United States v. Craft

Facts of the Case

When respondent’s husband failed to pay federal income tax liabilities assessed against him, a federal tax lien attached to all [of his] property and rights to property.  After the notice of the lien was filed, respondent and her husband jointly executed a quitclaim deed purporting to transfer to her his interest in a piece of real property in Michigan that they owned as tenants by the entirety. Subsequently, the Internal Revenue Service (IRS) agreed to release the lien and allow respondent to sell the property with half the net proceeds to be held in escrow pending determination of the Government’s interest in the property. She brought this action to quiet title to the escrowed proceeds. The Government claimed, among other things, that its lien had attached to the husband’s interest in the tenancy by the entirety. The District Court granted the Government summary judgment, but the Sixth Circuit held that no lien attached because the husband had no separate interest in the entireties property under Michigan law, and remanded the case for consideration of an alternative claim not at issue here. In affirming the District Court’s decision on remand, the Sixth Circuit held that its prior opinion on the issue whether the lien attached to the husband’s entireties property was the law of the case.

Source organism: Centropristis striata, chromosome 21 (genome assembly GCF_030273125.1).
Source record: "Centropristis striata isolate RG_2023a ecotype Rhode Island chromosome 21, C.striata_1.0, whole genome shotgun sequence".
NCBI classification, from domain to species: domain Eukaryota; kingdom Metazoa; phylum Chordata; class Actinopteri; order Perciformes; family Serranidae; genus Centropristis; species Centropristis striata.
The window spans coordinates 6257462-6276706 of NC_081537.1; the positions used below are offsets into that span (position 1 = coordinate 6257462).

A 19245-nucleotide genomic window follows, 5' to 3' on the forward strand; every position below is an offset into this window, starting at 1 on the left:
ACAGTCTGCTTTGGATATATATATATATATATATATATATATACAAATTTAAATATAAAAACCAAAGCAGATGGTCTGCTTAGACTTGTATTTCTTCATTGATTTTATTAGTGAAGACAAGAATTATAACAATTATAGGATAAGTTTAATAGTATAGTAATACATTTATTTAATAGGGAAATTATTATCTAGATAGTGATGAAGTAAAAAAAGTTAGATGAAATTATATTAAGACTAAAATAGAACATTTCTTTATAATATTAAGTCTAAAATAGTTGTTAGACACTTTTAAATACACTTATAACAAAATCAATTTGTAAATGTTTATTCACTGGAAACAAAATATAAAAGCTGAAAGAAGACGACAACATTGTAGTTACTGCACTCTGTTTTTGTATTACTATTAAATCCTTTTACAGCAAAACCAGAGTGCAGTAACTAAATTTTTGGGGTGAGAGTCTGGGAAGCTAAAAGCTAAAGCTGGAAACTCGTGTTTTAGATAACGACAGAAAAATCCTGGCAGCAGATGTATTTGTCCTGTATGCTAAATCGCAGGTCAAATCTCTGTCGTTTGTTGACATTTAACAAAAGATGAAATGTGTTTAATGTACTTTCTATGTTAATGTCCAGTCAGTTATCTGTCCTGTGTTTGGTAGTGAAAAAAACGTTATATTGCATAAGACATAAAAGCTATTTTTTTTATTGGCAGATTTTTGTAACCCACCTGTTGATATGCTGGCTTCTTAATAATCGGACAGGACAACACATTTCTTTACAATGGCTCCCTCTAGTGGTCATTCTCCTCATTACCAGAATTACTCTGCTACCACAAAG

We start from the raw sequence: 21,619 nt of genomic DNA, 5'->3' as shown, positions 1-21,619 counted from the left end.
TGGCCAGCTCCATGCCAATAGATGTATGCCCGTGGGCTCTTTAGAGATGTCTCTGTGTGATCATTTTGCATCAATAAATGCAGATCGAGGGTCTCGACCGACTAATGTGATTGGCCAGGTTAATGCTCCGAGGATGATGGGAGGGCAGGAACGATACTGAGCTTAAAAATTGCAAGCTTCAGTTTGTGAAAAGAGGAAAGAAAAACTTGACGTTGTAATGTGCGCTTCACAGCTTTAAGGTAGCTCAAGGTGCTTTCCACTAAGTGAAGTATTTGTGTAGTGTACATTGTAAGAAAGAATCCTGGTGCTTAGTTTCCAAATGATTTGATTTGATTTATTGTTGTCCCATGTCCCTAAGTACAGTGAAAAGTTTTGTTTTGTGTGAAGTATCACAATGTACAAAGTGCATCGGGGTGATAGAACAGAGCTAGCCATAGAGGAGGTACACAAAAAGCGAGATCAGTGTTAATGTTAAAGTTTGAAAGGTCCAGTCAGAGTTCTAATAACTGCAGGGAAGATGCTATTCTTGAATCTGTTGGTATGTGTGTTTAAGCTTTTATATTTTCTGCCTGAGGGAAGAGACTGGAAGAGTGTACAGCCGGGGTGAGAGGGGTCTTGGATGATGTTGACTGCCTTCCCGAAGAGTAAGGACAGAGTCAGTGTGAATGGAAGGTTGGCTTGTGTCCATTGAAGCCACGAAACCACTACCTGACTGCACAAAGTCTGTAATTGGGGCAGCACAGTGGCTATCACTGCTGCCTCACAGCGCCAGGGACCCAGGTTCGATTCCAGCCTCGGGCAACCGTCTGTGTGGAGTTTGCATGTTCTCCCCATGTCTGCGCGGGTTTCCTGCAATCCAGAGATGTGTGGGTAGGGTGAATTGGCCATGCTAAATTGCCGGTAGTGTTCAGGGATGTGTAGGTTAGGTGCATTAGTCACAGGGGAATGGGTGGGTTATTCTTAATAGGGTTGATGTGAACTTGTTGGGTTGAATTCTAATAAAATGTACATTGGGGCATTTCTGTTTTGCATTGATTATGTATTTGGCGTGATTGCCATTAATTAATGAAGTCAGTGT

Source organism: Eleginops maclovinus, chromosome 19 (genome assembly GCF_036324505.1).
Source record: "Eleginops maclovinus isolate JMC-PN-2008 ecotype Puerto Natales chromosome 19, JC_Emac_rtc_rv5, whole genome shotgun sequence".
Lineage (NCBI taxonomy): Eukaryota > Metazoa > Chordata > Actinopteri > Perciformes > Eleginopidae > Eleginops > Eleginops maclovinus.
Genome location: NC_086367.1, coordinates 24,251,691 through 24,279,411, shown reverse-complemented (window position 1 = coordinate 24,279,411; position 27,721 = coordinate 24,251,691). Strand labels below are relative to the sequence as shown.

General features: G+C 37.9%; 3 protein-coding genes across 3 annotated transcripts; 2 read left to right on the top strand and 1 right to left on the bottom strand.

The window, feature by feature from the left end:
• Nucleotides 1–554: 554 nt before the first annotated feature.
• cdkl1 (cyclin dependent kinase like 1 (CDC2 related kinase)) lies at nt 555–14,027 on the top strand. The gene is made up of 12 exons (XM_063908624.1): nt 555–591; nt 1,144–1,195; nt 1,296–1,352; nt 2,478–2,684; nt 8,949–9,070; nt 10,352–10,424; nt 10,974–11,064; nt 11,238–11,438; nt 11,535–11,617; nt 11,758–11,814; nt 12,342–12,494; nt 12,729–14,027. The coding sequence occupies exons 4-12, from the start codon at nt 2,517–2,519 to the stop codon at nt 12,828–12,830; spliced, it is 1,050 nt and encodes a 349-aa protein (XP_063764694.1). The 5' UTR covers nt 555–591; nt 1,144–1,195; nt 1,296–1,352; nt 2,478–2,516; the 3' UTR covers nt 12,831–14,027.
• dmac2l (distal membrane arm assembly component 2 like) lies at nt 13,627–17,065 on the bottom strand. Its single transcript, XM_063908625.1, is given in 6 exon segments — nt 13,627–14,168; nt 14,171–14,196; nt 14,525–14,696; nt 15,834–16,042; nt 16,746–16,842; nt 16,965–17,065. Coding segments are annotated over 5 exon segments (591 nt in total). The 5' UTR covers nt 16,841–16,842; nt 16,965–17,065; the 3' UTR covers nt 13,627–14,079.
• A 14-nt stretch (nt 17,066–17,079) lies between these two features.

Does a tenant by the entirety possess property or rights to property to which a federal lien may attach?


Yes. In a 6-3 opinion delivered by Justice Sandra Day O’Connor, the Court held that each tenant possesses individual rights in the estate sufficient to constitute property or rights to property for the purposes of the lien. By determining that Michigan law granted the husband the right to use the property, the right to receive income produced by it, the right to exclude others from it, the non-unilateral right to alienate the property, and the right of survivorship, Justice O’Connor reasoned that the rights Michigan law granted to the husband as a tenant by the entirety qualified as property or rights to property under section 6321 and, therefore, the federal tax lien could attach to the husband’s property. Justice Antonin Scalia filed a dissenting opinion, in which Justice Clarence Thomas joined. Justice Thomas also filed a dissenting opinion, in which Justices Scalia and John Paul Stevens joined.

Case Information

  • Citation: 535 US 274 (2002)
  • Argued: Jan 14, 2002
  • Decided Apr 17, 2002